I have a Prism III which does not use PrismUp so some of your problem is
unfamiliar to me. However I can tell you that you do not need to run
OS/2 Warp 3 inside an emulator to get it to work on a modern computer.
I am running OS/2 on a hand-me-down Dell GX150 (a PIII) but it should
run on much newer machines. Naturally it runs very fast on these
machines. The only thing I am not sure of off the top of my head is
whether it will run on a dual-core processor.
What you need is updated drivers to handle hard drives bigger than 4GB
and probably updated drivers for video and network cards. These are all
available from the hobbes archive at
http://hobbes.nmsu.edu/cgi-bin/h-browse?sh=1&dir=//pub. For the drive
you can use Dani drivers, most likely danis506r181. The others I'd have
to look up depending on your video card and NIC. Let me know if you
want to go down that path and I'll find more info.
I strongly recommend two other variations on the standard setup. First
I use NetOp remote control software to allow me to control/monitor the
mass spec from my office. It also allows me to transfer files to my
office machine for backup and post-processing without having to buy a
(very expensive) Windows client for OS/2. The mass spec computer is
also invisible to the rest of the Windows network - which is good.
The second variation sounds complex but it was worth the effort. The
hard drive is partitioned into a c: and d: drive. The operating system
and some other software (eg a program for taking screen shots - so I can
keep copies of background scans, peak shapes etc) sit on c:. The d: has
the Isotech directory and a command-line only version of OS/2. There is
a boot loader which allows me to select which one to boot. Once the
system was working I zipped the d drive and transfered it to my office
machine. Then I rebooted into the d drive and from there zipped the c
drive, then rebooted back into c: and transfered the zipped c drive to
my office machine. That gave me a zipped copy of the whole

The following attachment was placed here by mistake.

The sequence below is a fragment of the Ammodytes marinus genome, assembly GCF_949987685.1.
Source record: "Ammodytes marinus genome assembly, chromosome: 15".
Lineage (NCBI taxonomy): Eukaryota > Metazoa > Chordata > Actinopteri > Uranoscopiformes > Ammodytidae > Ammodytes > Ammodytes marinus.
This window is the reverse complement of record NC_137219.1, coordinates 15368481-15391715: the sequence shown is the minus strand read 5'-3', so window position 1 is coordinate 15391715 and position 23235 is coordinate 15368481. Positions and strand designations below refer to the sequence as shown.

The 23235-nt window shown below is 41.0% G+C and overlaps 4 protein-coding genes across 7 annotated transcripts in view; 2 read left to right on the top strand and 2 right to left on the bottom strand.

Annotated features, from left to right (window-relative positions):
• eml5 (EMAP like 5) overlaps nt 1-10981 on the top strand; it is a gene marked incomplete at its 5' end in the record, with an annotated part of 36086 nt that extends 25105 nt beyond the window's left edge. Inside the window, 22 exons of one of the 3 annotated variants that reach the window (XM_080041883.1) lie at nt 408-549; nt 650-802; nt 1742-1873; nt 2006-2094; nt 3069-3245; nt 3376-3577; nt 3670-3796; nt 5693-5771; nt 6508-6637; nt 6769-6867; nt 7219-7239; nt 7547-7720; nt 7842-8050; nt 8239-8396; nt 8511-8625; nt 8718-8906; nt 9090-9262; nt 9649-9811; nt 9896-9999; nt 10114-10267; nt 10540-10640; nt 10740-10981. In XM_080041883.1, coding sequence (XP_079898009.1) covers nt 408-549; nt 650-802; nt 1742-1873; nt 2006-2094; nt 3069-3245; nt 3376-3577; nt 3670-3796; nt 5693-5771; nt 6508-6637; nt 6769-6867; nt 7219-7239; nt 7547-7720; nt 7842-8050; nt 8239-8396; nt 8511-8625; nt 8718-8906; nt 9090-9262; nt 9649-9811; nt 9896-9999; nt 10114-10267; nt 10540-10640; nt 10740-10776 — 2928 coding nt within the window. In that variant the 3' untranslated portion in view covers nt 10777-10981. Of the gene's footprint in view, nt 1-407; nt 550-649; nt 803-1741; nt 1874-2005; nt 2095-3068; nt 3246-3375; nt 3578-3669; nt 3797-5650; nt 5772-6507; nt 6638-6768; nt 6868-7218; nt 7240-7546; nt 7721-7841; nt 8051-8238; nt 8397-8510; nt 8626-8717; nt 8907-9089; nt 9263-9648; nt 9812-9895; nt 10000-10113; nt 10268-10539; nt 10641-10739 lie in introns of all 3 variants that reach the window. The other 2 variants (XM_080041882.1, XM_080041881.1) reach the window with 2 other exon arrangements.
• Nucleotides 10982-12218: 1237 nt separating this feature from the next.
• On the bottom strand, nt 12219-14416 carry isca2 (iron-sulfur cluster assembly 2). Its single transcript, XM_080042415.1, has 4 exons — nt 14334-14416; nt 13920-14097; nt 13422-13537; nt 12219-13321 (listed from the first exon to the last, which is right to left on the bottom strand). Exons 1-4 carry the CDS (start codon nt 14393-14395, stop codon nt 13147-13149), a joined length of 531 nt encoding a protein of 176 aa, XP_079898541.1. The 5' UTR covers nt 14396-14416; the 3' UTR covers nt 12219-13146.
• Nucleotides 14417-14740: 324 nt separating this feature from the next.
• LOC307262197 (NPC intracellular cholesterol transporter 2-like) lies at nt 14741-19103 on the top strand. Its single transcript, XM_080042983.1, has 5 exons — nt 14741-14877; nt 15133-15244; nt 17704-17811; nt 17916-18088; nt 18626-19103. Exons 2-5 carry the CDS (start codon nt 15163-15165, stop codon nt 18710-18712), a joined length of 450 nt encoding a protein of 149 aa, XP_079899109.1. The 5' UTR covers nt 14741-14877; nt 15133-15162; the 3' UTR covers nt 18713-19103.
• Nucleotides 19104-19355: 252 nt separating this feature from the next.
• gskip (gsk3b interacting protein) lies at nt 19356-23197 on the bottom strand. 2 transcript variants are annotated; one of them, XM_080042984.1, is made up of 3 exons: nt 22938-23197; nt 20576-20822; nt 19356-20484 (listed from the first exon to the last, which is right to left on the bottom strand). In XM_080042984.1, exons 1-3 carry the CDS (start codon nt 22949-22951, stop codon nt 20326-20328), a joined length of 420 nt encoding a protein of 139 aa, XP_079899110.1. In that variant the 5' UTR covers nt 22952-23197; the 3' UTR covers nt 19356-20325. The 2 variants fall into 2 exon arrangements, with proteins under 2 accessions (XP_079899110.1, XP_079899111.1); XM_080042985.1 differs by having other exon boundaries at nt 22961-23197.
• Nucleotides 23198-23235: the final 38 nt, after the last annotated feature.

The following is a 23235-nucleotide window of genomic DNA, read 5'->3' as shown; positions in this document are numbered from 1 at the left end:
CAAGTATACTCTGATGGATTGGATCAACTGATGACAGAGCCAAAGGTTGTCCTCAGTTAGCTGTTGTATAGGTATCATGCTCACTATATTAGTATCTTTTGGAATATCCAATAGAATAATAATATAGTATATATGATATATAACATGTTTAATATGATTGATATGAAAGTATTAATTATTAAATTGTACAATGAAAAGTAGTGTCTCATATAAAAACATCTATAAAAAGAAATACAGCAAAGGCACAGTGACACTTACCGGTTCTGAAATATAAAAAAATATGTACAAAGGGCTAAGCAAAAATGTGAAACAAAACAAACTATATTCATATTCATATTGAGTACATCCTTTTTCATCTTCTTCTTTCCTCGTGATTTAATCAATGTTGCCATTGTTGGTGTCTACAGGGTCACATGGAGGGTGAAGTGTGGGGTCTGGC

installation. When the inevidable hard disk crash occurred it was
pretty straightforward to unzip the images onto a new disk and get going
again in a day or so. There were some minor issues but I've forgotten
the details. (Of course the data is backed up after every run so
nothing was lost there.)
Let me know if you need any help and I hope you get you computing
somewhat closer to the 21st century.
Jason Curtis wrote:
> Here is a crazy question that will not pertain to most people with
> modern mass spec operating systems!
> Has anyone ever experimented with or gotten PrismUp to run on a modern
> computer using an emulator? I have got it to start using DosBox and
> gotten the processor speed correct but it fails as the dongle can not
> be read because DosBox does not support parallel ports. Any help or
> suggestions of emulators would be great.
> I am running my Prism II mass spec with OS/2 Dual Inlet 2.4
> inside Parallels on an WinXP machine. My goal is to also run PrismUp
> with an emulator inside Parallels on the same WinXP machine. This
> will allow me to get rid of 2 aging and difficult to maintain computers.
> (For those who don't know and are curious, PrismUp is a DOS
> translation program that VG used for some of its OS/2 based machines
> in the mid 1990's. It runs on a dedicated computer that sits between
> the mass spec microprocessor and the mass spec operating system. All
> it does it translate commands and responses back and forth.)
> Thanks in advance for any help. Jason
> Jason Curtis, Ph.D.
> Stable Isotope Mass Spec Lab manager
> Associate-In Geochemistry
> Department of Geological Sciences
> 241 Williamson Hall
> University of Florida
> Gainesville, FL 32611
> [log in to unmask] <mailto:[log in to unmask]>, office 352-392-2296
> lab 352-392-3344, fax 352-392-9294
School of Earth and Environmental Sciences
University of Wollongong,
Wollongong, 2522, NSW
Phone 02 4221 4586 (office)
02 4226 5903 (lab)
Fax 02 4221 4250
E-mail [log in to unmask]
'These days, if a scientist can't get
an answer by isotope analysis, he ain't hep'
- Isaac Asimov, 1959